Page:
Thursday, March 09, 2006

Religious Insensitivity vs. Freedom of the Press

[Warning: The linked cartoon WILL be found offensive to many, as it was to me.]

You know, I am young enough to still remember my college daze, and the honest belief that so many of my friends bought into of intellectual superiority to anyone older than age 29. But as delusional as we all were at one point or another, I don't think I ever encountered anyone as brazenly stupid as this. (Okay, so maybe that's an exaggeration — I knew quite a few brazenly stupid folks when I was in college.)

The latest edition of The Sheaf, the 94-year-old student newspaper of the Canadian University of Saskatchewan, contained a cartoon that seemingly conflicted with the paper's stand on religious sensitivity. Just last month, the paper's staff made an almost unanimous decision to not publish the Prophet Muhammad cartoons that have caused so much controversy in Europe and around the world in the last few months. The stated reasoning behind their decision was apparently two-fold: respect for the Muslim community, and because publishing the cartoons would not gain the paper anything.

First of all, I have no problem at all with that decision. I have not posted on this subject to date, simply because I have very mixed feelings about the entire issue. I do believe in freedom of the press, although that freedom absolutely must come with a large degree of responsibility that is rarely demonstrated by most of the mainstream media. I believe that the media should have every right to publish such cartoons, even though they are offensive to so many. However, just because you have the right to do something does not necessarily mean that it is right to do it. There is a difference between being politically correct — attempting to never offend anyone — and being sensitive of potentially offensive racial and religious issues. On the other hand, no matter how offensive the cartoons were to the Muslim people, I cannot see any way that the riots, threats, killings and property damage inflicted as protest and retaliation can be acceptable.

What makes the Saskatchewan paper's circumstance stand out, however, is not simply their stance on the Muhammad cartoons. Only a week or two after the decision was made to forego publishing those cartoons out of "religious sensitivity," the same staff published this cartoon [Warning: offensive material] portraying Jesus... well, servicing a "capitalist pig." Respect for one religion (Islam) and disdain for another (Christianity) seems to be a common failing in the diversity and politically correctness of the liberal mindset.

The reason this particular cartoon was published? According to the cartoonist himself, it was again two-fold: first, the cartoon (in his opinion) is just pure funny; second, Christians need to be taught a lesson about how Muslims feel about the Muhammad cartoons. [Emphases added by Songbird.]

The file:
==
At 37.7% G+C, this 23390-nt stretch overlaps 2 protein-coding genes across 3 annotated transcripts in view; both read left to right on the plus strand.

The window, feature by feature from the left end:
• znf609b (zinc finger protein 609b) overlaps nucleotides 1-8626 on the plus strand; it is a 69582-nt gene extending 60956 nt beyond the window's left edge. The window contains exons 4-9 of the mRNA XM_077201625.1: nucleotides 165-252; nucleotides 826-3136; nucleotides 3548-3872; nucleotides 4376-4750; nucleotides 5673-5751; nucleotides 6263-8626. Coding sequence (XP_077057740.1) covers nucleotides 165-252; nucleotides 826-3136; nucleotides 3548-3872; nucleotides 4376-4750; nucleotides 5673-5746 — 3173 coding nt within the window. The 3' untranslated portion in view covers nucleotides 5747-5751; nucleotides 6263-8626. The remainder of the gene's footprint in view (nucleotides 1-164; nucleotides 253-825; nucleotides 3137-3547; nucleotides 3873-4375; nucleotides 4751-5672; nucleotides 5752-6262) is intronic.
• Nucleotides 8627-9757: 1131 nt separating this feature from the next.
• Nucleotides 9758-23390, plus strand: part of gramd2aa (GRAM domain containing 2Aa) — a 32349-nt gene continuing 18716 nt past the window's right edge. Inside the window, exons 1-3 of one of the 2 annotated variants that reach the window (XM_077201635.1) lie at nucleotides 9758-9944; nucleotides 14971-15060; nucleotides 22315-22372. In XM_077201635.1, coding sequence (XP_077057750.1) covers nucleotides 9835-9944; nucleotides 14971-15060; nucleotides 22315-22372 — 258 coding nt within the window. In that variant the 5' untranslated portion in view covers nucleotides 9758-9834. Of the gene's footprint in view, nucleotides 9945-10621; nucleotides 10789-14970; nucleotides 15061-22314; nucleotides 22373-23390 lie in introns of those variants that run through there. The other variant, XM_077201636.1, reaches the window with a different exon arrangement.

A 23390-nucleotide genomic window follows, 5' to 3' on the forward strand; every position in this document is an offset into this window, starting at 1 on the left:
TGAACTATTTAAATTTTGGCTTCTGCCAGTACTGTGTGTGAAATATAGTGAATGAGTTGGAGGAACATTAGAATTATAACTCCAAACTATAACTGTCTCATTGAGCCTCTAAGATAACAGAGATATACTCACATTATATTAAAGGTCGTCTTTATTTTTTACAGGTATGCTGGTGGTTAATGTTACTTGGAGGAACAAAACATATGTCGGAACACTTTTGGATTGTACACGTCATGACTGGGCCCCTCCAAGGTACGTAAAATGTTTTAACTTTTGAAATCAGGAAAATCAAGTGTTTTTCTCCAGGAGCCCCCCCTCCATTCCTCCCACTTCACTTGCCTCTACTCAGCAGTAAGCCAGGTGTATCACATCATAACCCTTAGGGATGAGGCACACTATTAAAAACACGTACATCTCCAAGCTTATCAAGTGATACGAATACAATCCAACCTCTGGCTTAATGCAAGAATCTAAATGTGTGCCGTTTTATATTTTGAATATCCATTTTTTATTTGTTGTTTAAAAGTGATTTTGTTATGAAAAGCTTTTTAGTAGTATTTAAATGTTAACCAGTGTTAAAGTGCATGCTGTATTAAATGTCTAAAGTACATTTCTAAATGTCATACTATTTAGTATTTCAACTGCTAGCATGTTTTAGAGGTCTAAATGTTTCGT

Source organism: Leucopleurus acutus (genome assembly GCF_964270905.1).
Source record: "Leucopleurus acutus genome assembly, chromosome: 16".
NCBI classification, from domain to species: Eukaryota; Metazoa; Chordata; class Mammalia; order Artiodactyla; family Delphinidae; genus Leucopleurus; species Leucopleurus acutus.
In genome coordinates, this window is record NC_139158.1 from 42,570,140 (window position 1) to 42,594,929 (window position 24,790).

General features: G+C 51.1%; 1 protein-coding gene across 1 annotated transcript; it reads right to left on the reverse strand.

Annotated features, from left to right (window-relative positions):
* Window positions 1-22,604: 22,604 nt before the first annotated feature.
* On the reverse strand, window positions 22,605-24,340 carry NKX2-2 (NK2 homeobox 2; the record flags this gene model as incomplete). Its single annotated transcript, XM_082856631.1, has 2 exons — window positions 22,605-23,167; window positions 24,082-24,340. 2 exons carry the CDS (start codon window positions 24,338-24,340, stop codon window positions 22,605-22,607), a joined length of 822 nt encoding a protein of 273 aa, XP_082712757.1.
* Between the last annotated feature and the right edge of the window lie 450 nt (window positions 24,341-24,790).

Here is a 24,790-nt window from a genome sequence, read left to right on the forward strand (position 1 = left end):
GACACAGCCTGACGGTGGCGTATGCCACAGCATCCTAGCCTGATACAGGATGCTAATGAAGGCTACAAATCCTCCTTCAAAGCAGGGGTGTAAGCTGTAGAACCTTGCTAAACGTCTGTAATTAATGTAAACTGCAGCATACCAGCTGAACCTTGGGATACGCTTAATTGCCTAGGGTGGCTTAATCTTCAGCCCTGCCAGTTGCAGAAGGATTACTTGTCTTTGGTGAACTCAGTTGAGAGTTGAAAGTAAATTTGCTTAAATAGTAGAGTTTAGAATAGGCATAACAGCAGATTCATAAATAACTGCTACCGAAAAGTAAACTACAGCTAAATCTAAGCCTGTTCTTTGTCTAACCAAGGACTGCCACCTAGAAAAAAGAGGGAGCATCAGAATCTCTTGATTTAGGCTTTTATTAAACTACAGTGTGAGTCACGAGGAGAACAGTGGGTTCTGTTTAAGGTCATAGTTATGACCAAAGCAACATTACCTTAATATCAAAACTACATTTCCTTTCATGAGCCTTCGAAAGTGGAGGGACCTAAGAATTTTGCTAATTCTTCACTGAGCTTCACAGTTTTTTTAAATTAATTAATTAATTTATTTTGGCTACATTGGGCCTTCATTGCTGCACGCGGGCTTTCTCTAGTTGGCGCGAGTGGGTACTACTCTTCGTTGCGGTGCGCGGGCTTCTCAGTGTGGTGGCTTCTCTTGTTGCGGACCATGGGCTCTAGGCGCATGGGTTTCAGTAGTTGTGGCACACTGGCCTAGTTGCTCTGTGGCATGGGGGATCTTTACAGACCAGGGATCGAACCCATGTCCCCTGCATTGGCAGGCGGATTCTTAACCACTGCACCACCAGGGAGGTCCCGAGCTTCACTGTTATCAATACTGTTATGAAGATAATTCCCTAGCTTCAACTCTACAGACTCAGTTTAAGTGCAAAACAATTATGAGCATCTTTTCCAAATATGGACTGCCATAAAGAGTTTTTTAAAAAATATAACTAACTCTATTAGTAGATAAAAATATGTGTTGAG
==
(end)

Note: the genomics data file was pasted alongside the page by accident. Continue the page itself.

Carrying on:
My question now is this: how is this blasphemous, deviant, offensive, or worthy of such attacks? Unless you view the actions portrayed in the comic as representative of characters of ill repute, then I see no problem with the joke. And if you see homosexuality, the attempts to adhere to a kosher diet, or being an eager-to-please corporate intern as fiendishly negative, then it seems an open mind and a light heart is the next thing we should all try and look for in our classes. After all, people, I'm sure Jesus had a sense of humour.

Now on that point: did Muhammad the Prophet have a sense of humor? I bet he did. The difference between these two comics (you know the other one) is that the other one was dumb. Yes, that's blunt, but it had no punch line, it had no style, and it was just plain hateful. Bombs are bad, that's pretty straightforward. ...

Further with the comparisons here. One of the points of the recent “Capitalist Pig” comic was this: How many of you thought “Why are those people getting so worked up over that comic? It's only a comic, we Christians wouldn't have done that, no way.” ...

Sometimes we need something to point out to us how others might feel. Racism is a skill we unfortunately learn everywhere, but empathy is harder to come by.
Biggest problem I see with that last argument is this: I have not seen a single report of murdered artists, threatened editors or politicians, demolished property or other riotous activity as a result of this cartoon. A lot of anger and protest, yes. The same can be said for recent cartoons that were equally offensive to Jews. But our reactions have not been violent or destructive. And, luckily for the former Sheaf editor, Canada hasn't yet adopted this type of penalty for such offense.

Unfortunately, the same cannot be said of Muslim reactions over the Muhammad cartoons, and the violence has not been limited to a few extremist individuals.

Almost makes you want to go to France and torch a bunch of cars, doesn't it? Actually, no it doesn't. It just makes me want to weep.

Hat-tip: Pat at Brainster's Blog

1 Comments:

Blogger tomax7 said...

Read some of the "support the Sheaf blog" stuff, http://supportthesheaf.blogspot.com/

So all this rambling about "freedom of speech", "it's our right", "prove a point" doesn't seem to fit the crime.

I guess I should have asked this question at the outset of this blog:

What is this cartoon doing in a University Student newspaper, let alone the Comic section, and not Editorial section of the paper if they wanted to prove our freedom of speech?

Maybe they don't take themselves serious either?

3/10/2006 12:24 AM  

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